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The invasion of well-meaning quacks into West Africa continues apace, part three

quackinvasion

I hope my U.S. readers have all had a happy Thanksgiving. Today has been known at least since the mid-1970s as Black Friday, the busiest shopping day of the year. Whether it’s still true or not, given the relentless proliferation, progression, and metastasis—yes, the use of terms related to cancer is intentional—of holiday sales right up until Christmas, I don’t know. I do know that I plan on going nowhere near any store bigger than a convenience store until next week if I can possibly help it. I’m also sitting back and congratulating myself on one of the smartest decisions I’ve made in a very long time, namely to take this whole week off as a “staycation.” True, I did go to Skepticon to give a talk last weekend, but instead of the usual situation I find myself in after arriving home on a Sunday after such jaunts of having to dive straight back into work, I just chilled out for three days, with three more days after Thanksgiving to recover.

Consequently, I hope you will forgive me if this is simply be an update of a story I’ve been following for a while, namely the story of the hapless and ridiculous homeopaths who claim they can cure Ebola using homeopathy. The reason I can’t resist is that the day before Thanksgiving there appeared an article that is the most detailed and comprehensive description of the antics of these homeopaths that I’ve yet come across. Some of it confirms what I’ve discussed before based on previous news reports from the UK. Some of it gives more of an insight into what happened. For instance, there’s this bit, which suggests that the homeopaths who went to West Africa (most of whom were also physicians, to the eternal shame of the profession) were—shall we say?—less than honest about their intent. The trip was organized by the Liga Medicorum Homeopathica Internationalis, a major institution for homeopathy advocacy, and a German group Freundes Liberias, whose purpose is to promote cooperation between Germany and Liberia. Apparently, Freundes Liberias raised funds for the trip without any mention that the doctors it was planning to send were also homeopaths:

Freundes Liberias raised donations for the trip with ​this campaign. The page talks about a “team of 20 international doctors,” but makes no mention of the fact that they will be operating only as homeopaths. This squares with the fact that the Liberian medical authorities backed the trip when they thought it was a “team of doctors,” and were then shocked to learn about the homeopathy.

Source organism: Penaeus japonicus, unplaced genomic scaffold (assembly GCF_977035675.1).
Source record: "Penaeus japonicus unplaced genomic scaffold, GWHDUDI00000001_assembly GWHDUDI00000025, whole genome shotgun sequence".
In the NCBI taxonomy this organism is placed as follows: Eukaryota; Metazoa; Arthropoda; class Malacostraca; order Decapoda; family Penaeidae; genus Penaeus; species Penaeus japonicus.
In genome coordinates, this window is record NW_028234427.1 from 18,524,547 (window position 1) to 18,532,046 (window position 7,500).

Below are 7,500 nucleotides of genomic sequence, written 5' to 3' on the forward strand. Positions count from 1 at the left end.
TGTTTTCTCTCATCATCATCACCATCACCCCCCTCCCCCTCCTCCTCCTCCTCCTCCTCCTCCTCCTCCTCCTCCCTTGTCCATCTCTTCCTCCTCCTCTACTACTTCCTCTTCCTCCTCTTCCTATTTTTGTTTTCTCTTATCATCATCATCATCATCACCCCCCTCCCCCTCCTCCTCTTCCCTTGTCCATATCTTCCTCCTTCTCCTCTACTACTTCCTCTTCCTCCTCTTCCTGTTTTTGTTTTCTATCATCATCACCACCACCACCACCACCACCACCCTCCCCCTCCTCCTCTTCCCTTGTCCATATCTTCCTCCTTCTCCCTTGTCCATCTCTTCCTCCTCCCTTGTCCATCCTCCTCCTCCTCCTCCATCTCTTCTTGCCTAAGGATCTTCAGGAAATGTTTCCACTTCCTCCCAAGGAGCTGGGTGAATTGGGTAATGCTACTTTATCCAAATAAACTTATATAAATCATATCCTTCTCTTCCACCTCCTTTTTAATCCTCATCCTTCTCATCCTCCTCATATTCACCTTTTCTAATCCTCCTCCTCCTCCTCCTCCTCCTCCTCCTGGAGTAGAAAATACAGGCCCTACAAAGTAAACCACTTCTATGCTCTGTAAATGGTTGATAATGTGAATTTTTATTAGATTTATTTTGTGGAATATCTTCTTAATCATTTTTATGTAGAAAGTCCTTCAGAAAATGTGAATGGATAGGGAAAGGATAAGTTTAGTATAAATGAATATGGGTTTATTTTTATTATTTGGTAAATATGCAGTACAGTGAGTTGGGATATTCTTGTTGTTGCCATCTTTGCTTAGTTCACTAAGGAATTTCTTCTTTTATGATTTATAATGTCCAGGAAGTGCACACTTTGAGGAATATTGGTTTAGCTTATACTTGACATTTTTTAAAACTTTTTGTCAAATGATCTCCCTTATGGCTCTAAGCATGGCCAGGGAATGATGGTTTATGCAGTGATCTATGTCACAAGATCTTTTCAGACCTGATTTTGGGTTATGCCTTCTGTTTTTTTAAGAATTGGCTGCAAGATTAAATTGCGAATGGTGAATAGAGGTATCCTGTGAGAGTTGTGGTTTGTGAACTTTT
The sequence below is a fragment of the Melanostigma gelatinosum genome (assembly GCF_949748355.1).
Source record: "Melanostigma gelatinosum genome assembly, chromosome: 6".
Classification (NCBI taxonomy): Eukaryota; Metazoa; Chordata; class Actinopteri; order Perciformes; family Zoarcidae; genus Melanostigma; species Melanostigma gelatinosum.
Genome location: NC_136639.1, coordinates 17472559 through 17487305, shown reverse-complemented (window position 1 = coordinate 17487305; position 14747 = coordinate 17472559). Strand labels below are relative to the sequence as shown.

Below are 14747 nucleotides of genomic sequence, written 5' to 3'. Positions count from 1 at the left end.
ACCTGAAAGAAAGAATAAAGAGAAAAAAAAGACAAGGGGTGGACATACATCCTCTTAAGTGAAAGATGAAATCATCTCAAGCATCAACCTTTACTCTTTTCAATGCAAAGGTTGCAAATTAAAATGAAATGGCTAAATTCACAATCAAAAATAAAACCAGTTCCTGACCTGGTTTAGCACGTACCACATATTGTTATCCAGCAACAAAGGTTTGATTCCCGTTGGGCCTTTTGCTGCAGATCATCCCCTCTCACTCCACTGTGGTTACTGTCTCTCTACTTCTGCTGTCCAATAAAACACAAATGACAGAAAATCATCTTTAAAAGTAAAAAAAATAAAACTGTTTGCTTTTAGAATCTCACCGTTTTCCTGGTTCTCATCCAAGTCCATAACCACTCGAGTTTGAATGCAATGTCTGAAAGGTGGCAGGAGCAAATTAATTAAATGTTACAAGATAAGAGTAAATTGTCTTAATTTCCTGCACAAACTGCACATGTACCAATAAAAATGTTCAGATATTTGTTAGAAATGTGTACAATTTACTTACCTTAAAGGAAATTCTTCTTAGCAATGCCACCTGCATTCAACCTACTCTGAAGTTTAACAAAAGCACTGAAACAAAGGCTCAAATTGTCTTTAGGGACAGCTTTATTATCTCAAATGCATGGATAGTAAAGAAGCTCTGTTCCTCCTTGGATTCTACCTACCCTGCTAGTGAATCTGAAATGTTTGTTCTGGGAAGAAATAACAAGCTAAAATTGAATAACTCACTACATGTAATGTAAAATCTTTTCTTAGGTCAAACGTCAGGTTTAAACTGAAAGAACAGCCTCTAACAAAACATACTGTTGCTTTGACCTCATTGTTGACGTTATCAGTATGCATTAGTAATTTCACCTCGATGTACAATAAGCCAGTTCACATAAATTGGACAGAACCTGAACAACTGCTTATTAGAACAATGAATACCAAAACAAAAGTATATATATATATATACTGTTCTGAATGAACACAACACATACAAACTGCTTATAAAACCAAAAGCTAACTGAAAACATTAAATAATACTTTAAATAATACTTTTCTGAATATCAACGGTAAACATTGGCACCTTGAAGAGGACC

The explanations coming from the two organizations are conflicting:

When asked for comment, Thomas Köppig, head of Freundes Liberias, was emphatic:

“When LMHI first contacted Freunde Liberias asking if the association would be willing to support a trip, I received the four CVs and confirmation that all members of the group were physicians and obviously experienced in working in disaster areas. Furthermore, LMHI confirmed that the doctors would work as regular doctors and only secondarily as homeopaths.”

The response from LMHI is rather less clear, claiming that the doctors “were not able to treat Ebola patients do [ sic] [to] some diplomatic problems… We are not asking for donations for the Ebola relief action any more because the situation changed.”

The homeopaths, however, had other ideas. They were definitely planning on going to Africa to treat Ebola with homeopathy:

When this story broke, Karen Allen of Homeopaths Without Borders deleted​this message from Dr. Ortrud Lindemann, one of the homeopaths in Liberia, from her Facebook page. Homeopath Dr. Edouard Broussalian also deleted ​a post from his own site that claimed the mission would ensure “the makers of experimental vaccines will have to pack their bags.” In fact, there was a real flurry of deleted pages regarding the mission from people connected to LMHI, which is never a particularly good sign.

Dr. Hiltner himself is very open: “This was a golden opportunity to treat something that conventional medicine couldn’t,” he says. “Not only to help the people, but to show homeopathy works… There’s got to be that day that conventional medicine will respect homeopathy—both have their strengths, both have their weaknesses; they need to stop calling each other names.”

Apparently, to homeopaths pointing out that homeopathy is pseudoscience based on prescientific ideas of vitalism and a pre-germ theory understanding of human physiology and disease is “calling them names. The author of this Vice piece seems rather taken with Dr. Richard Hiltner, noting that he’s a nice guy who’s been in practice for 44 years and that he volunteered his own time and money (he paid for his own flight) to head to Brussels, where the international team of homeopaths was assembled to fly to Monrovia. Oh, sure, the article says, Hiltner is into some “wacky shit,” like iridology and medical astrology, in addition to the homeopathy but is characterized thusly, “Essentially, his heart is in the right place, even if it’s making him do some very silly stuff.”